In February this year a London hotel and its sole Director were ordered to pay more than £260,000 after being found guilty of multiple breaches of the Fire Safety Order in what is believed to be the first trial by jury of a case under the 2005 legislation.
The defendants had pleaded not guilty to a total of 12 offences which were raised when fire safety inspectors visited the hotel after a fire.
After starting in a first floor guest bedroom the fire had spread quickly, up a staircase to the floor above and along a corridor. Luckily all residents escaped.
The fire inspectors found that the Director of the hotel was unable to produce a suitable and sufficient risk assessment and staff had not been given fire safety training. The inspectors also discovered defective fire doors, blocked escape routes and a lack of smoke alarms in some bedrooms.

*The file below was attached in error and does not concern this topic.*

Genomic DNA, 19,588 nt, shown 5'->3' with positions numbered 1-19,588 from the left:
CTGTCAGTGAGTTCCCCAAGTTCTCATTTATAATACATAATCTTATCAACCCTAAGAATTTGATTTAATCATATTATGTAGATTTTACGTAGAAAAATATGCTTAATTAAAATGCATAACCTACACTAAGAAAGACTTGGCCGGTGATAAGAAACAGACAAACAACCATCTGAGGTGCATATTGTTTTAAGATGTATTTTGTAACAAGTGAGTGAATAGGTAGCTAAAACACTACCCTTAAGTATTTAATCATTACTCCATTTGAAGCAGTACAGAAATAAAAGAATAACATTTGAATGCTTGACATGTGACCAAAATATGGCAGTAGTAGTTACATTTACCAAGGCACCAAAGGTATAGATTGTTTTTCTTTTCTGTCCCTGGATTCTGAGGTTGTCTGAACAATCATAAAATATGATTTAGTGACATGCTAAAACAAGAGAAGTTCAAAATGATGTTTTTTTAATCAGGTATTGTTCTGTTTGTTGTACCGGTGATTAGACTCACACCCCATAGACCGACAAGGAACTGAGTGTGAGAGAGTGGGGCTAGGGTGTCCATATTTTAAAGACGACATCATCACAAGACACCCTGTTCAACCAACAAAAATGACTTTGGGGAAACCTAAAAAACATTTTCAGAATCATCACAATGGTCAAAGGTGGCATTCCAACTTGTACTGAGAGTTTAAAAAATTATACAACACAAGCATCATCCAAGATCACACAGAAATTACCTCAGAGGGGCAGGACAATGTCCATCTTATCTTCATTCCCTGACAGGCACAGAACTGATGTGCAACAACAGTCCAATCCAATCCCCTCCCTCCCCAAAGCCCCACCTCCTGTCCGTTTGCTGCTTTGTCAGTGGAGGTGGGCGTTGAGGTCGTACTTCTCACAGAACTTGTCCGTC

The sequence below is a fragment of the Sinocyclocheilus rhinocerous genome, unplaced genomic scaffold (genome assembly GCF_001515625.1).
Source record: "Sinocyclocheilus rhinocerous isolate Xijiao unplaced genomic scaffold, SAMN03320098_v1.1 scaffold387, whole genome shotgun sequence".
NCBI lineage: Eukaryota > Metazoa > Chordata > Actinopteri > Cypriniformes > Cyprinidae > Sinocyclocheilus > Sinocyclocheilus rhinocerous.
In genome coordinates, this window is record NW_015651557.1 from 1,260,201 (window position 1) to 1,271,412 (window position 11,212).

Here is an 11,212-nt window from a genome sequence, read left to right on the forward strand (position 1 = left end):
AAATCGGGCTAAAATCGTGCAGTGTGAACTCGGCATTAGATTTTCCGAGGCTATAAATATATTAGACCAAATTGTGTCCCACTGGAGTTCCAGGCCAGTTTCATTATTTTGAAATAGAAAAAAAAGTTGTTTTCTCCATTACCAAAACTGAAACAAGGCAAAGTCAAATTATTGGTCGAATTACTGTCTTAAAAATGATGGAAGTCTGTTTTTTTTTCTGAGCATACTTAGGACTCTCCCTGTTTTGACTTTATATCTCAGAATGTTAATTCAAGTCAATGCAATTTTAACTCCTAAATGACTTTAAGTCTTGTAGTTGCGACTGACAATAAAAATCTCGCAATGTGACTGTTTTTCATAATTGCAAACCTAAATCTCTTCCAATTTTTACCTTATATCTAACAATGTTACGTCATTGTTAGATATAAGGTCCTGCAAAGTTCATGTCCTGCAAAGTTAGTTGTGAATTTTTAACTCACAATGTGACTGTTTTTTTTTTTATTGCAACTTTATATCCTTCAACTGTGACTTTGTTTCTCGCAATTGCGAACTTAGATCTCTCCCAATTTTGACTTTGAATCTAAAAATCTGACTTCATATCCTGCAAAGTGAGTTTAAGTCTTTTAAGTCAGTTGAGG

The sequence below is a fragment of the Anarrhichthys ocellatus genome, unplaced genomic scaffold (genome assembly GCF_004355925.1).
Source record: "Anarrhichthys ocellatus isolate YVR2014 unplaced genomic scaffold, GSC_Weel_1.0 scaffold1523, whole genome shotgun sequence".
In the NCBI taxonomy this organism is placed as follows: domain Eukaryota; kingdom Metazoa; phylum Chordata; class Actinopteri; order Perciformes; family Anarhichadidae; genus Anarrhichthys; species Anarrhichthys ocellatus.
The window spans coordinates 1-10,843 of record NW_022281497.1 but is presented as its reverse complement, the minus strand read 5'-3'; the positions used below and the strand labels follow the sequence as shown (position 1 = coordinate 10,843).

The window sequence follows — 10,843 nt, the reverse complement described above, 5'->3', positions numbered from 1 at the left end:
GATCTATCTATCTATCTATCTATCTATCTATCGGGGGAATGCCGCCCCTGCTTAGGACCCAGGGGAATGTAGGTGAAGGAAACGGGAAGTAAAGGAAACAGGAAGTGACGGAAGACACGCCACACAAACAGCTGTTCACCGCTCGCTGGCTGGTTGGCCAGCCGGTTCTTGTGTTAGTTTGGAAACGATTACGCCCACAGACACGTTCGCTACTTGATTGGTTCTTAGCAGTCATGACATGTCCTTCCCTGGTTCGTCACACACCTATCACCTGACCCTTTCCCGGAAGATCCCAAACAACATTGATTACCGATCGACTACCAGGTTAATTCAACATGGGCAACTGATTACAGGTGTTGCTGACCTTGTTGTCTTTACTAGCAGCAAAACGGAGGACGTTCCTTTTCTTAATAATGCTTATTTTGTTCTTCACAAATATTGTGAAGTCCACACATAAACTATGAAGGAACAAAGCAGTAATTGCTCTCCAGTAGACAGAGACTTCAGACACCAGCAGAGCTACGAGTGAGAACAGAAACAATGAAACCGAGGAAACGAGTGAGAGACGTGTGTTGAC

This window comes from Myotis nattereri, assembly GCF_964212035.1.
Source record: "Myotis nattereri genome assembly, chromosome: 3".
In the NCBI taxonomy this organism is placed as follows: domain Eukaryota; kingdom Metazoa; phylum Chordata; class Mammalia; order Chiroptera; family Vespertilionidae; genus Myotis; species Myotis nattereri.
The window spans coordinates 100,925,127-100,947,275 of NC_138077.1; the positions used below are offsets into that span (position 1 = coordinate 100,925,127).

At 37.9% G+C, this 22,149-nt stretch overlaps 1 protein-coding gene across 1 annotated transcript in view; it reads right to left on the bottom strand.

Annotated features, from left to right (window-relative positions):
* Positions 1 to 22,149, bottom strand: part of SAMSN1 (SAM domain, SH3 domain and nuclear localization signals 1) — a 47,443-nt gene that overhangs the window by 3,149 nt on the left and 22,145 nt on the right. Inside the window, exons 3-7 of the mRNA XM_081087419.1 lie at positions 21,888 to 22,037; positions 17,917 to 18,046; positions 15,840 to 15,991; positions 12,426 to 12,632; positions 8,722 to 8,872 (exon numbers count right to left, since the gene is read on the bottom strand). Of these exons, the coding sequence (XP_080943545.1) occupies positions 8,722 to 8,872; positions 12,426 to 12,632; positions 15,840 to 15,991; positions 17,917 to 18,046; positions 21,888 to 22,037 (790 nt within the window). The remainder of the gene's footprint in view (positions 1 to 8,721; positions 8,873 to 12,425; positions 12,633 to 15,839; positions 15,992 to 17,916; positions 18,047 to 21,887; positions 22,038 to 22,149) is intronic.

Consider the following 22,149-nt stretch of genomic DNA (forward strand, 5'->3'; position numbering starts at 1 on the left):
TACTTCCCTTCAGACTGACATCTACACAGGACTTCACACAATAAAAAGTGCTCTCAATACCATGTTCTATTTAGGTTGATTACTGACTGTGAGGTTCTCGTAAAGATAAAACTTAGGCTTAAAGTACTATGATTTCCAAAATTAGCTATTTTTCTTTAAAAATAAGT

After the trial the jury convicted the company of failing to make a suitable and sufficient risk assessment, provide fire safety training, keep emergency routes clear, provide adequate fire detectors and on two counts of failing to maintain premises and equipment. The Director was found guilty of “consent or connivance in the commission” of the same set of offences.
The Director was fined £180,000 and the hotel £30,000. The defendants were also ordered to pay £50,000 in prosecution costs and £2,000 in compensation to one of the hotel guests who had escaped through a second floor window.